Family picking tomatoes in the San Fernando Valley, ca. 1937 | Herman J. Schultheis Collection, Los Angeles Public Library.

The Importance of Heritage By Manda Bonilla Blum

“I’m wondering where the heroes went. Gosh, I don’t know how long ago they left. Heroes are not giant statues framed against a red sky. They are people who say: This is my community, and it is my responsibility to make it better.” — Tom McCall

I am a native Californian — a third-generation Mexican-American. My grandparents were migrant farm workers in the Central Valley of California where much of our nation’s produce is grown. They had plenty of work for minimum pay and a substandard work environment. My family is made up of hard-working, smart, resilient and determined people. None of my grandparents went to college. My Grandpa Bonilla on my dad’s side had an eighth grade education and eventually became a journeyman carpenter. He was the first of his four sisters and one brother to be born in the US. He left school to work and help support his family. My grandparents on my mom’s side of the family have a similar story. My grandma was the youngest of twelve and remembered being in the fields from the time she was a little girl, picking fruit in the triple digit summer heat of California’s Central Valley. My Grandma Urrutia’s family eventually left California to go back to Austin, TX to be with the rest of their family. My Grandma worked in a factory for over 30 years before retiring when she was nearly 70. I am the descendant of hard working minorities and I am proud to be a Mexican-American.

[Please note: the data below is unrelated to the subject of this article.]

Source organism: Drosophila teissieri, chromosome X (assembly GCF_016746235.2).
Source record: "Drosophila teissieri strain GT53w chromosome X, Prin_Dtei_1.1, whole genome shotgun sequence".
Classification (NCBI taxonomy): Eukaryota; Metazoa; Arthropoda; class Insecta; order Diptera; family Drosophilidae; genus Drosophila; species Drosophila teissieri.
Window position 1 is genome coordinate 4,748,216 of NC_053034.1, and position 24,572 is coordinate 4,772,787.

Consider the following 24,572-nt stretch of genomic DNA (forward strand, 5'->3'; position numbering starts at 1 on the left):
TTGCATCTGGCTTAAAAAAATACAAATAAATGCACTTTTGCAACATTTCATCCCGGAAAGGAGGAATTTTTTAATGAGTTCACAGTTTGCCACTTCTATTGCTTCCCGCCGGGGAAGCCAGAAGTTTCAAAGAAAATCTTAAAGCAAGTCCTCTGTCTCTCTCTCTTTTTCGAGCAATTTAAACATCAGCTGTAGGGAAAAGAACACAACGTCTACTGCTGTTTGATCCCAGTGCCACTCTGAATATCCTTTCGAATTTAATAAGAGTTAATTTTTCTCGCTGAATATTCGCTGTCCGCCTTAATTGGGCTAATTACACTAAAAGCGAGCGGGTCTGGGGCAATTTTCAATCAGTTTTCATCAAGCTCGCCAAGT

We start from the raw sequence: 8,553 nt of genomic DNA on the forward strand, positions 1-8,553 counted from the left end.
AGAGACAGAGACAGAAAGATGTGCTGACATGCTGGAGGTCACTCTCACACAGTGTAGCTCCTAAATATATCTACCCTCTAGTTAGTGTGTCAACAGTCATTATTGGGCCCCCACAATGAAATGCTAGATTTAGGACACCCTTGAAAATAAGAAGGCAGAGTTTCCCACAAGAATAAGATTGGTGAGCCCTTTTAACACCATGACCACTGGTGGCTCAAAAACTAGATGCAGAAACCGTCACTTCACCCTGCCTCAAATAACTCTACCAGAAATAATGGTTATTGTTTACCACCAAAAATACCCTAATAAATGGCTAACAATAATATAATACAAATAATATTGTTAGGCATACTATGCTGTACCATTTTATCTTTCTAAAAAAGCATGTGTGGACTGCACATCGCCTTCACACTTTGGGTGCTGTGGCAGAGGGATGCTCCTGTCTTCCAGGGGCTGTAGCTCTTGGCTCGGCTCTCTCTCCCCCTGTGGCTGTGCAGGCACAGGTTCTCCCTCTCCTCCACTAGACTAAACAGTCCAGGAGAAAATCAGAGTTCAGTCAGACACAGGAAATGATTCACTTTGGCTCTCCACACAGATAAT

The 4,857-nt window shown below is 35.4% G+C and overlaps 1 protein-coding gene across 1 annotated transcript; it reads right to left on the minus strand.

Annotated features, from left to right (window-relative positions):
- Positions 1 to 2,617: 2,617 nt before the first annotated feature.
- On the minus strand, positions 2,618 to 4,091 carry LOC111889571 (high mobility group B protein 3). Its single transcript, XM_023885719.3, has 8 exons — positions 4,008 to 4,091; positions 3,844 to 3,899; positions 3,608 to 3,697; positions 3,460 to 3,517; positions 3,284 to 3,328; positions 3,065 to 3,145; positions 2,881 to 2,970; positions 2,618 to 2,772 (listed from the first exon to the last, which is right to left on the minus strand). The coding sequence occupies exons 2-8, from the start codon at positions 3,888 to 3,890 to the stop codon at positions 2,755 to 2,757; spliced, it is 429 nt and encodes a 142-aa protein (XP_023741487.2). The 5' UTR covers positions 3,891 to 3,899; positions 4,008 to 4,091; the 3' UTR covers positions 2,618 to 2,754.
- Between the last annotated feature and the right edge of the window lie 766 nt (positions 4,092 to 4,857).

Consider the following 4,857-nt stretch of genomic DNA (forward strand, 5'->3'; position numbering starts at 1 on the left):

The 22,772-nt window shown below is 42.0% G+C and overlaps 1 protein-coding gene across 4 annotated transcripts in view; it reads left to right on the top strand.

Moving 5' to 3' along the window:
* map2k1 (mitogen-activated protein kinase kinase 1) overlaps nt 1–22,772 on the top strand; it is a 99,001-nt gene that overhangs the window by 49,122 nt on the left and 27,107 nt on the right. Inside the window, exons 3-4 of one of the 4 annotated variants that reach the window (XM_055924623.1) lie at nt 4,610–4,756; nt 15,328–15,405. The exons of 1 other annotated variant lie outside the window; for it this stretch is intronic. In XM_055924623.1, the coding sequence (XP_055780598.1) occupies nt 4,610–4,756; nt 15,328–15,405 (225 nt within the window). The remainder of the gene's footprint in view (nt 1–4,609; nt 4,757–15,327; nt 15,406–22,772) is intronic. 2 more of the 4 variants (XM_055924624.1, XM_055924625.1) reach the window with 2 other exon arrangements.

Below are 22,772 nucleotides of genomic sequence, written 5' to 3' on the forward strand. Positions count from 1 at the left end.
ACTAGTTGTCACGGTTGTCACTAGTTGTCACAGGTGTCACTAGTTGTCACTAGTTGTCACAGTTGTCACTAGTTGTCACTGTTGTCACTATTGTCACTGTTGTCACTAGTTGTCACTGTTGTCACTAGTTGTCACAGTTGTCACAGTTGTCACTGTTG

I was raised by a single mother. My dad died when I had just turned six years old and my brother was just 16 months old. My mother was a widow at 24 years old with two small children and we lived paycheck to paycheck. We lived in rented apartments with the occasional rented house my entire life; my mother has never been a homeowner. As I entered adulthood, I worked two jobs to pay for college and eventually found success in a career that I loved. I always knew that nothing in life would be handed to me and that I would have to fight and work hard for things that were important to me. First it was getting an education, then it was finding success in a career that is predominantly male, and eventually it was earning enough income to buy a home in a neighborhood that I loved where I could raise a family and build a life. Just as my grandparents worked hard to give better opportunity to my parents, and my mom worked hard to give me a better opportunity than she had, I work hard to give my children a better childhood and life than I had.